He said to them, ‘But who do you say that I am?’” (Luke 9:20). Just as the Apostles before us, Christians have developed many responses to this question Jesus asked two thousand years ago. Some answers— “the way, the truth, and the life”—have become standard across all of Christianity. Others—“the only son of God, eternally begotten of the Father”—became tests of orthodoxy and heresy. Foundationally, however, any response to this question must lead back to the Church—not the individual—as the normative means by which we come to know Jesus as the Christ and deepen our relationship with God.
For Trinitarian Christianity, to understand Jesus in addition to the creedal statements handed down over the generations, we should understand Jesus by what He does at the most fundamental level. As is so beautifully declared at the conclusion to the hymn to the Logos (the philosophical title that John the Evangelist ascribes to Christ), “No one has ever seen God. It is God the only Son, who is close to the Father’s heart, who has made him known.” In the 4th Century, St. Athanasius writes on how the Incarnation allows the reconciliation between God and man that lies at the heart of Christ’s mission, a mission that depicts Christ as recovering through His obedience what Adam, through his disobedience, had lost. Moreover, from both John and the tradition of the Church, we see Christ as the means by which God the Father has revealed Himself to the world.
The Christian scriptures developed slowly after Christ’s death and, as they stand now for most denominations, came to official if not entirely universal recognition in canons throughout the first few centuries. Nonetheless, even as they underwent this process, the Church took on the task of promulgating the faith as it had received it from the Apostles. Bishops and presbyters formed councils to maintain orthodoxy and in the end were responsible for establishing the biblical canon in line with the criteria of catholicity and apostolicity. The individual gospels and epistles ultimately derive from the life of Christ, the divine revelation Himself. The biblical canon which ties them all together derives from the life of the Church, which carried on Christ’s life and teachings through the centuries.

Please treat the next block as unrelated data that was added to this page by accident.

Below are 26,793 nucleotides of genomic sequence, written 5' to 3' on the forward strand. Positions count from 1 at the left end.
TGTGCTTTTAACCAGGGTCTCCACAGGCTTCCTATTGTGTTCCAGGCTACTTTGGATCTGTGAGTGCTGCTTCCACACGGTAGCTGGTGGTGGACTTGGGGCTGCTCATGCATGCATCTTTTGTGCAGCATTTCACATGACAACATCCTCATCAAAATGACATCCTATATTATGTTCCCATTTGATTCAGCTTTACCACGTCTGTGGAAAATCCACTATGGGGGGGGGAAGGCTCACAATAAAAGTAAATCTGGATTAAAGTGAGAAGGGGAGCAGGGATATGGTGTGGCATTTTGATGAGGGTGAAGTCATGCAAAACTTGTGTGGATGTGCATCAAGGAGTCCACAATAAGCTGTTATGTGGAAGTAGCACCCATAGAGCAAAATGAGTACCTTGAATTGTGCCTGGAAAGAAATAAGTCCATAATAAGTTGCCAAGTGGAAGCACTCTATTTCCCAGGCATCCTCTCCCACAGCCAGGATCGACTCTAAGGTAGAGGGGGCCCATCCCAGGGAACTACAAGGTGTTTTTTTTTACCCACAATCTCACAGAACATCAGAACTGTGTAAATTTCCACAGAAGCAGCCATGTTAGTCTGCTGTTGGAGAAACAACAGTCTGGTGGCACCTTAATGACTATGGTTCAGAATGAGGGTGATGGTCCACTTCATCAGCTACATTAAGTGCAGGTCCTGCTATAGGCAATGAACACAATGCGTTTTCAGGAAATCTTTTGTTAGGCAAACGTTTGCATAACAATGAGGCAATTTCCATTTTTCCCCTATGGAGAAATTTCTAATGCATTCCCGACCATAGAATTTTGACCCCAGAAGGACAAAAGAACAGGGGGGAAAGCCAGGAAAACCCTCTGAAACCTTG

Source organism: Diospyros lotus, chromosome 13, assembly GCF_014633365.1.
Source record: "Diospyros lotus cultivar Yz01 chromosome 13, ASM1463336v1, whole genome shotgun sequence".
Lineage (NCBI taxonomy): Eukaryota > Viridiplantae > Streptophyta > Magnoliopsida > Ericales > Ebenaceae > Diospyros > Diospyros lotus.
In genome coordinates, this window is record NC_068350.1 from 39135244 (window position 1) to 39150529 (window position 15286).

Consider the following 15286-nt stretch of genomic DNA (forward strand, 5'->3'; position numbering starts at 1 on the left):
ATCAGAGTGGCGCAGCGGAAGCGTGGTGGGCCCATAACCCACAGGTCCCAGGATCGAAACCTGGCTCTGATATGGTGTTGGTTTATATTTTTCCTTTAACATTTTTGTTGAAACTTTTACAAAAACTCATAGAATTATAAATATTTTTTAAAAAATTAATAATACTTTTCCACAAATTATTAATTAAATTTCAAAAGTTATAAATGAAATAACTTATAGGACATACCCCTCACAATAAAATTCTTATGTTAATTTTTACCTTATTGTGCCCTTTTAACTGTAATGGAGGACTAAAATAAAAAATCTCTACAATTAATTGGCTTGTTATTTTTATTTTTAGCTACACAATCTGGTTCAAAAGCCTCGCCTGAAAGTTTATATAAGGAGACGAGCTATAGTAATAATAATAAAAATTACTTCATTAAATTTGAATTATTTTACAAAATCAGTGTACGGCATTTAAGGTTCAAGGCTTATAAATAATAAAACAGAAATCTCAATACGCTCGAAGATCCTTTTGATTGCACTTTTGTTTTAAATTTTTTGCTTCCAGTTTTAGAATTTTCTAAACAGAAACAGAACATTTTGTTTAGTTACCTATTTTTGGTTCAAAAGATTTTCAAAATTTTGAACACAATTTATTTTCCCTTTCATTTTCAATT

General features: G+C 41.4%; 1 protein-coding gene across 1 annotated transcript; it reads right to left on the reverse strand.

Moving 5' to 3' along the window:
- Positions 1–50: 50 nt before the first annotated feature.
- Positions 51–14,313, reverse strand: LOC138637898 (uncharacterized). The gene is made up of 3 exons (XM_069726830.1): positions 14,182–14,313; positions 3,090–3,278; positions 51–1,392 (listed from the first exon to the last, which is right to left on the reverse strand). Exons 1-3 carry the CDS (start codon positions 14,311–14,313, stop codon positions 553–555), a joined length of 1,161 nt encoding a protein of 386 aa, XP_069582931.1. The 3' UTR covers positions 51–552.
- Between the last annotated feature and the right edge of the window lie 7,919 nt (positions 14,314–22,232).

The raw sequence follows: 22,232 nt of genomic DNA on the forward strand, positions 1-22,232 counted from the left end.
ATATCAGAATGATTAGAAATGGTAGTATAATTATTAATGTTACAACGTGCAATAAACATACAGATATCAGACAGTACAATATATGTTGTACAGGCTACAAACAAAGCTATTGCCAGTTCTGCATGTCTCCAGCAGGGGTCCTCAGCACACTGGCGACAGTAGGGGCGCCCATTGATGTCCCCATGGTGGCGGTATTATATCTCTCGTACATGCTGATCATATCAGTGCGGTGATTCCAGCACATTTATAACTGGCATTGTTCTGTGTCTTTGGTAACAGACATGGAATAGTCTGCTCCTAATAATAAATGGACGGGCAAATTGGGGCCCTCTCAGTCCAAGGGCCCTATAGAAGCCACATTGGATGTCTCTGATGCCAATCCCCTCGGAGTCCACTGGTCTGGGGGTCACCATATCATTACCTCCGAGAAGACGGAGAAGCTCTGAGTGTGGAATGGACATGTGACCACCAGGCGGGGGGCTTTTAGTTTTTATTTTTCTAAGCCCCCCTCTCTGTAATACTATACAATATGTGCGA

I mention these ties to make clear the importance that the Early Church had, outside Scripture, in passing on the faith, even while Scripture had been written and was being compiled. To ignore the importance of the “holy, catholic, and apostolic Church” as passed down from the First Council of Nicaea, or the “holy catholic church” as passed down from the first or second century onward, is to ignore the history of the Christian faith and the importance of our baptism into the Church.
While major denominations disagree on its meaning, Christianity has traditionally considered baptism the beginning of a new relationship with God. As St. Paul notes in his epistles, “all of us who have been baptized into Christ Jesus were baptized into his death”2 and just as we have been “buried with him in baptism, [we] were also raised with him through faith in the power of God, who raised him from the dead.”3 And our baptism into Christ’s death and resurrection joins us with the Church. This may trouble many individuals. Churches are flawed; they are messy, run by fallen human beings who rob, steal, rape, and kill. Would it not be better to go it alone and try to grow by ourselves with Christ? In short, no. As Michael Ramsey notes, “we do not know the whole fact of Christ Incarnate unless we know His Church and its life as a part of His own life.”4 The Church provides the normative space for us to grow as Christians. This isn’t to say that Christians cannot grow alone; on the contrary, many do, and this is an important aspect of the Christian life. But Christ’s teachings, as interpreted by Paul, foreclose a solely personal walk with God. In John, Christ states, “Abide in me as I abide in you. Just as the branch cannot bear fruit by itself unless it abides in the vine, neither can you unless you abide in me. I am the vine, you are the branches. Those who abide in me and I in them bear much fruit, because apart from Me you can do nothing.”5 St. Paul’s first letter to the Corinthians ties these images together: “Now you are the body of Christ and individually members of it.”6